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Reflux : food and lifestyle factors

by Meredith Beil BPharm MNutr & Alice Downing APD, MDiet & BHumNutr

REFLUX: Diet and Lifestyle Factors

Reflux is the backward flow of stomach contents into the oesophagus. This may be accompanied by a rising, burning feeling in the chest; often referred to as heartburn. Signs and symptoms may also include an acidic taste in the mouth, increased burping, a hoarse throat or a dry cough. Reflux, or gastro-oesophageal reflux disease (GORD), is a very common disorder with 20-40% of adults reporting symptoms at least once weekly. Hiatus hernia is a common contributor to reflux. When GORD is untreated and persistent the prolonged acid exposure increases the risk of developing serious inflammation and damage to the oesophagus, with a small risk of malignancy.

Diet and Lifestyle

Diet and lifestyle modifications are often considered the first line of therapy for sufferers of reflux or GORD. Modifications such as weight loss, cessation of smoking, dietary changes and elevation of the head of the bed can be effective. Obesity can cause reflux due to increasing pressure from the abdomen onto the oesophagus. Pregnant women experience a high rate of reflux symptoms for the same reason.

Diet can affect reflux in a number of ways with an individual’s dietary habits, including specific foods and drinks, playing a role. Dietary components can alter the tone of the sphincter between the oesophagus and the stomach and also affect the amount of acid that is produced in the stomach, thus exacerbating the burning sensation and inflammation of the oesophagus.

The Effect of Food

Large, high fat meals are a common cause of reflux as they increase the pressure exerted on the oesophageal sphincter, slow down gastric emptying and increasing the acid produced in the stomach. Small, frequent, lower fat meals may be of benefit.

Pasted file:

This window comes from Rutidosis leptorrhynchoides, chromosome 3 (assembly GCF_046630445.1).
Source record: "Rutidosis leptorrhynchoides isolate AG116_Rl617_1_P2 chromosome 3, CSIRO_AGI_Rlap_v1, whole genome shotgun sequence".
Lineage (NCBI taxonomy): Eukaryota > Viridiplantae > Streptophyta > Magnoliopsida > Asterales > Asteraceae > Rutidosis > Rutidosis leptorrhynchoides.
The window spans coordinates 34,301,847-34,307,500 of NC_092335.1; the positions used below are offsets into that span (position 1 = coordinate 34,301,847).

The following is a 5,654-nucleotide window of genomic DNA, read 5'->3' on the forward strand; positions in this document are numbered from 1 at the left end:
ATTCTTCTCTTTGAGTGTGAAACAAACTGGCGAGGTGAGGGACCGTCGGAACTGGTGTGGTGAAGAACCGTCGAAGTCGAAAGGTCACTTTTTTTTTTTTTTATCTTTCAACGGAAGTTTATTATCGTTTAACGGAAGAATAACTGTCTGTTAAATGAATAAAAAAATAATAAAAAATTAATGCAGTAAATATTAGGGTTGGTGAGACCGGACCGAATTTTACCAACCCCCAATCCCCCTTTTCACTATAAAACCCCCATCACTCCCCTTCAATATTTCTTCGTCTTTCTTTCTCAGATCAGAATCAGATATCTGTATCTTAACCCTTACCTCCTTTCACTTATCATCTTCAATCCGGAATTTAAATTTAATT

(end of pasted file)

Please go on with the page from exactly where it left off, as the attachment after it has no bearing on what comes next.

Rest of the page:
Peppermint, spearmint and coffee reduce the tone of the oesophageal sphincter allowing for more backward flow of stomach contents. Caffeine containing foods and drinks also stimulate acid secretion whilst beer, wine and other fermented alcoholic beverages increase gastric acidity. Citrus fruits, tomatoes, soft drinks, and spicy foods may irritate and cause pain when the oesophagus is inflamed. Diets low in fruit and vegetables and wholegrain cereals have been implicated in increasing the risk of oesophageal cancer. Ensure you consume adequate fruit and vegetables daily, to reduce risk of reflux.

Elimination of Foods

Avoiding particular foods and types of meals can be extremely beneficial to sufferers of GORD. It is important that the elimination of foods does not lead to nutritional deficiencies. It is highly recommended to seek the advice of an accredited practicing dietitian (APD) who can provide individual expert advice on reflux management. Find an APD through the Dietitians Association of Australia website.

Medications as a Cause

Many common medications can cause reflux symptoms. If you suspect that your medication may be causing or contributing to your reflux, discuss this with your pharmacist or doctor to find an appropriate alternative or management plan.

Medical Treatments

Symptomatic relief and healing of the oesophagus is generally achieved with medications prescribed by your doctor or obtained from your pharmacist. Proton pump inhibitors, H2 antagonists or for mild, infrequent cases antacids, can be extremely beneficial.

Nutritional Implications of Medical Treatments for Reflux or GORD

Medications that are used to treat reflux or GORD can have significant effects on the absorption of certain nutrients. Antacids should ideally be taken at least two hours apart from meals as they bind to minerals such as iron and prevent absorption.

Other medications used to treat reflux, specifically H2 antagonists and proton pump inhibitors, reduce the acid production in the stomach for a significant period of time. Vitamin B12 requires an acidic environment for its absorption and people may become B12 deficient due to taking these medications. The absorption of minerals such as calcium, zinc and iron, as well as folic acid and beta-carotene may also be decreased due to the change in pH in the stomach.

Guidelines for Minimising Your Symptoms of Reflux

· Eat a healthy, nutritionally balanced diet with adequate fibre

· Eat plenty of fruit, vegetables and wholegrain foods

· Lose weight if overweight

· Avoid eating for several hours before bedtime & elevate the bed head

· Choose smaller, more frequent meals

· Minimise alcohol and caffeine intake

· Stay upright, wear loose clothing and avoid vigorous activity after meals

· Avoid smoking